Translated from La Jornada
In the neoliberal era, the majority of laws have been written or modified to eliminate individual and collective rights and further the interests of corporations. Such is the case in the reform of Article 27, and the laws regarding water, minerals, seeds, biosecurity, and, unfortunately, also the Agricultural Bill for the Promotion and Protection of Corn as Cultural Legacy, in its Diversity and as Food (Ley Agrícola de Fomento y Protección al Maíz como Patrimonio Originario, en Diversificación Constante y Alimentario), in the state of Tlaxcala.
The Maize Protection Act of Tlaxcala was presented in the eyes of domestic and foreign public opinion as a law that prohibits the cultivation of GM maize and declares the state free of transgenics. However, this is not within the realm of possibility, since the declaration of transgenic-free zones and the decision about where GM corn may be planted is a federal decision, regulated by the Law on Biosafety and Genetically Modified Organisms (LBOGM), aka the Monsanto Law. The Maize Protection Act of Tlaxcala never mentions the sowing, planting or cultivation of genetically modified corn, but only restricts its storage, marketing and distribution. Furthermore, the Maize Protection Act of Tlaxcala calls the authorization given by a municipality “community authorization.” Municipal interests are not always the same as community interests, hence the description of community authorization is just marketing. As further evidence of what amounts to an increased level of regulation and bureaucratic control, the same actions are authorized at the state level by the state Department of Agriculture (SEFOA).
The law attempts to declare the state a GM-corn-free zone (Article 22), but all it can actually do is create a regulatory mechanism that requires enhanced documentation. It creates a favorable impression and thus gains the support of local and state governments. The Monsanto Law, which the Maize Protection Act of Tlaxcala does nothing to challenge, states in Article 90 that transgenic-free zones will be declared at the request of organizations of certified organic farmers, who can demonstrate through technical and scientific means that coexistence is impossible or would have negative repercussions on their markets.
Thus, protection under this law ends up being mere lip service. But the most serious implication of this law is that it paves the way for corporate seed interests and gives greater powers to the Secretary of State Agriculture, requiring community-based seed sharing processes to be registered and reducing the range of actions available to peasants and farmers. For example, criollo maize in local seed banks must now be approved by the SEFOA and supervised by the State Maize Board, which can intervene in case of contradiction with the law (Article 53).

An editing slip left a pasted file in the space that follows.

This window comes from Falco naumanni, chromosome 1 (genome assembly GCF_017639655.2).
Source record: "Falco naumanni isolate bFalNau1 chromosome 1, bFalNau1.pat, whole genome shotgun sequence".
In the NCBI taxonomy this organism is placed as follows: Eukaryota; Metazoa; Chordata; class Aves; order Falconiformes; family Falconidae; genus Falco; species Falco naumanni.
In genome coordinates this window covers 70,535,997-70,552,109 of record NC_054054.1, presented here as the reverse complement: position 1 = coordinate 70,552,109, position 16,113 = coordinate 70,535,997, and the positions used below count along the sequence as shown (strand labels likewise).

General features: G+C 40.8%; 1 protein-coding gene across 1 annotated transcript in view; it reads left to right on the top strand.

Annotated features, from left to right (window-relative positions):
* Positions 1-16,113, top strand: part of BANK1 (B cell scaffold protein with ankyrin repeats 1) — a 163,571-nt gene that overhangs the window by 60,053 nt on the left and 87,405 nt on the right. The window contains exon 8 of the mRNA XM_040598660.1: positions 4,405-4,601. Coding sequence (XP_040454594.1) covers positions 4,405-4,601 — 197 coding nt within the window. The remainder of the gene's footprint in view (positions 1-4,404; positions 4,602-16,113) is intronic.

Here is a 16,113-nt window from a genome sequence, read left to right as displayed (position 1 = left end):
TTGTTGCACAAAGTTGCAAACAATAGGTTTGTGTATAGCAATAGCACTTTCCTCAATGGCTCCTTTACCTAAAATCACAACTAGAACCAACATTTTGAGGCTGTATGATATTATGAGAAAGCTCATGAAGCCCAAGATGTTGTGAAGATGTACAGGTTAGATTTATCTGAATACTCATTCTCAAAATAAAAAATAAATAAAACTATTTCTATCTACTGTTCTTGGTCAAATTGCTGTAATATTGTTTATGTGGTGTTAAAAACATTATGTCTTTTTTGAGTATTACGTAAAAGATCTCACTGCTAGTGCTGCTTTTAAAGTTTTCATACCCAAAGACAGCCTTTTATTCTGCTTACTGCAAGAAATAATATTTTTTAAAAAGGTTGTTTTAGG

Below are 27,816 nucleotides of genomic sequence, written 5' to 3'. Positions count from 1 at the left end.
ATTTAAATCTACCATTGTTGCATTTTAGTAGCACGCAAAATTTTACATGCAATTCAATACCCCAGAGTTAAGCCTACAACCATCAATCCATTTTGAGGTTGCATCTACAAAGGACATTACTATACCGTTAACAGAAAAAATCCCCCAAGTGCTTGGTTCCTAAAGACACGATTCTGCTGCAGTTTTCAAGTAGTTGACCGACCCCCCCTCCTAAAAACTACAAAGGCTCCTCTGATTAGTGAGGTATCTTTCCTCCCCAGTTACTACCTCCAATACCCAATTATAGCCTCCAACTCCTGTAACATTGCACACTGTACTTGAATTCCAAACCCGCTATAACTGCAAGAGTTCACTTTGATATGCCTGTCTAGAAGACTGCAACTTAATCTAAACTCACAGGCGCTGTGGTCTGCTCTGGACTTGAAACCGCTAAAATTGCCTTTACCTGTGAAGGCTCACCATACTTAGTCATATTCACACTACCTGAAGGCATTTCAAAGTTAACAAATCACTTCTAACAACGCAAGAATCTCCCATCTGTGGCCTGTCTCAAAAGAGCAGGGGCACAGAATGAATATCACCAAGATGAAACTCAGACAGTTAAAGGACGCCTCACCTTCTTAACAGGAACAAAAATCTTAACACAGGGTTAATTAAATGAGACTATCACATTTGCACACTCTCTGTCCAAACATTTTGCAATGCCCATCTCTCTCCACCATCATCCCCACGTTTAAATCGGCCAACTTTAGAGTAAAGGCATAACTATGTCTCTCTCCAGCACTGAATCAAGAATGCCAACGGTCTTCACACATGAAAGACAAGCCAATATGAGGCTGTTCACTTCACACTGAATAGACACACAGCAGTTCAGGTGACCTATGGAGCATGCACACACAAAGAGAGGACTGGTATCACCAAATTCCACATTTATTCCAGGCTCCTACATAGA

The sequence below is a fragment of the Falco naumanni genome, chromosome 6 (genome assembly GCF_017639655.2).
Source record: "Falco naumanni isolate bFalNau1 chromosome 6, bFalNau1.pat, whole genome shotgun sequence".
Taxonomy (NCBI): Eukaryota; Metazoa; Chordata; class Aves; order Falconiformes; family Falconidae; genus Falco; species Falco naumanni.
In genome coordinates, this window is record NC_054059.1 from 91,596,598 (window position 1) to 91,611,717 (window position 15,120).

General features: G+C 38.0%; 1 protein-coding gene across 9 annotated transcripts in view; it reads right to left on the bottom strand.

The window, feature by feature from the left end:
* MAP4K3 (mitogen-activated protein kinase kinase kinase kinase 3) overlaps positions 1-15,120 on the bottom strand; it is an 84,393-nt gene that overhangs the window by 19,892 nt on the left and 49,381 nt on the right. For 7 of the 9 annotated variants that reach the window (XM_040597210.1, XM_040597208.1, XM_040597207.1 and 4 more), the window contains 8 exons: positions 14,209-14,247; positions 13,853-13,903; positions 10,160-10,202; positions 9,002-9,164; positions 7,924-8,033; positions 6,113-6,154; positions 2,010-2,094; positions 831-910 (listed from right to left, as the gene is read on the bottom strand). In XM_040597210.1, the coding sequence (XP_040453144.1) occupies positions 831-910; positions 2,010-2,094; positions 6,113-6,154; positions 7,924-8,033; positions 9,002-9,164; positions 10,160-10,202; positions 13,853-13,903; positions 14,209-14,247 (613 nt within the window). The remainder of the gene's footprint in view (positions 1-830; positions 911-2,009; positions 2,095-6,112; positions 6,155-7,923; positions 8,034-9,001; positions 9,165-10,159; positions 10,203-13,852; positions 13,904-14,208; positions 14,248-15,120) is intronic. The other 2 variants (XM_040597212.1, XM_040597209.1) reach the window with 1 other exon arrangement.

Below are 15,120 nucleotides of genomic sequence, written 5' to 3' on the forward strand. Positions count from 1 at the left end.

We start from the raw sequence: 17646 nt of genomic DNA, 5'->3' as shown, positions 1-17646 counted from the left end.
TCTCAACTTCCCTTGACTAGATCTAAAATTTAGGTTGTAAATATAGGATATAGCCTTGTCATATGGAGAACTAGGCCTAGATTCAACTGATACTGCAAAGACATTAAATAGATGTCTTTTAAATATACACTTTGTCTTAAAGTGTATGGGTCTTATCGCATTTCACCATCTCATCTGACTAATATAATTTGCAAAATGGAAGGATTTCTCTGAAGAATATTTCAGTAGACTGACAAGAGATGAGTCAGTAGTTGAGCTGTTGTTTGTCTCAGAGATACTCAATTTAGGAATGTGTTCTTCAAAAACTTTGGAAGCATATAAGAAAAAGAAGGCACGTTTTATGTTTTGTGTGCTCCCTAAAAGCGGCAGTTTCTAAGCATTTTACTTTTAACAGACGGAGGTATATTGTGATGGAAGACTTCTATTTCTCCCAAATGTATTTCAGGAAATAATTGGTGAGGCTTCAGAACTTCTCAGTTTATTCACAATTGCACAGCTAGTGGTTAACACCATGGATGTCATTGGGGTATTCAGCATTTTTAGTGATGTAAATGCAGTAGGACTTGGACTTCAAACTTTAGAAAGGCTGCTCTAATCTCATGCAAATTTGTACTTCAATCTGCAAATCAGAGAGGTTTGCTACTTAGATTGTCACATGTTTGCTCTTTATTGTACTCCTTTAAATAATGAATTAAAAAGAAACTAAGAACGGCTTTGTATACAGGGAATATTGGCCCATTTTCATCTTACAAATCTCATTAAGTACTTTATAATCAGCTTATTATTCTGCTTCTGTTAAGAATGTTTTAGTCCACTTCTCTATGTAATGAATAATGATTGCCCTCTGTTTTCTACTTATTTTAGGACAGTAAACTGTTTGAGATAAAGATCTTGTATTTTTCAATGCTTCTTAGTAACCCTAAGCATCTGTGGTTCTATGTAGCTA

The supposed protection and promotion of native maize includes designations of origin, patents and plant variety protection (Article 19). All these tools serve to further the interests of corporations and are contrary to collective rights and the common good. They are included in the Federal Plant Variety Law, under the rights of the breeder, which requires that a variety can be guaranteed as new, distinct, stable and homogeneous--conditions that locally adapted landrace varieties, including maize, cannot meet, because by definition they are under constant diversification.
Additionly, Tlaxcala’s Maize Protection Act requires the creation of an inventory of corn biodiversity and establishes a directory of individual producers as part of the classification system. Members of the Network in Defense of Maize see this directory as hazardous when analyzed in the light of the European experience, which they know from their German, French and Spanish peers.
In Europe, seed laws have made unregistered landrace seeds illegal. It is prohibited to sell, exchange or distribute seeds that are not in a catalog of registered varieties. Locally adapted heirloom varieties often do not meet these requirements and, therefore, are now illegal. The European struggle has been to reject the registration system. The Mexican Seed Law (2007) follows this trend, making it illegal to distribute or sell unregistered seed, i.e. the seeds peasants have used and adapted for centuries.
Moreover, companies in Europe may demand that farmers pay royalties for sowing seeds from their own harvest, arguing that in the past they may have used patented seed whose enhanced characteristics persist in the current crops. The directory of producers allows companies to monitor and intimidate farmers into paying compensations.
In contrast to the bureaucratic regulation required by the Tlaxcala Law, and recognizing that the government and laws are in favor of multinationals, the organizations and communities of the Network in Defense of Maize decided many years ago to defend their territories from the entry of transgenics through community processes based in education. Given their advantaged location in ejidos and agrarian communities, members have opted to declare themselves, by agreement of assembly, as ejidos and communities without transgenics, in some cases even including this decision in their statutes.
They have also perfected the practices of close observation of their crops, promoted the appreciation of native varieties through planting, eating, and celebrating them and in this way protecting them--and protecting them as people of corn.
Translated by Alice Brooks.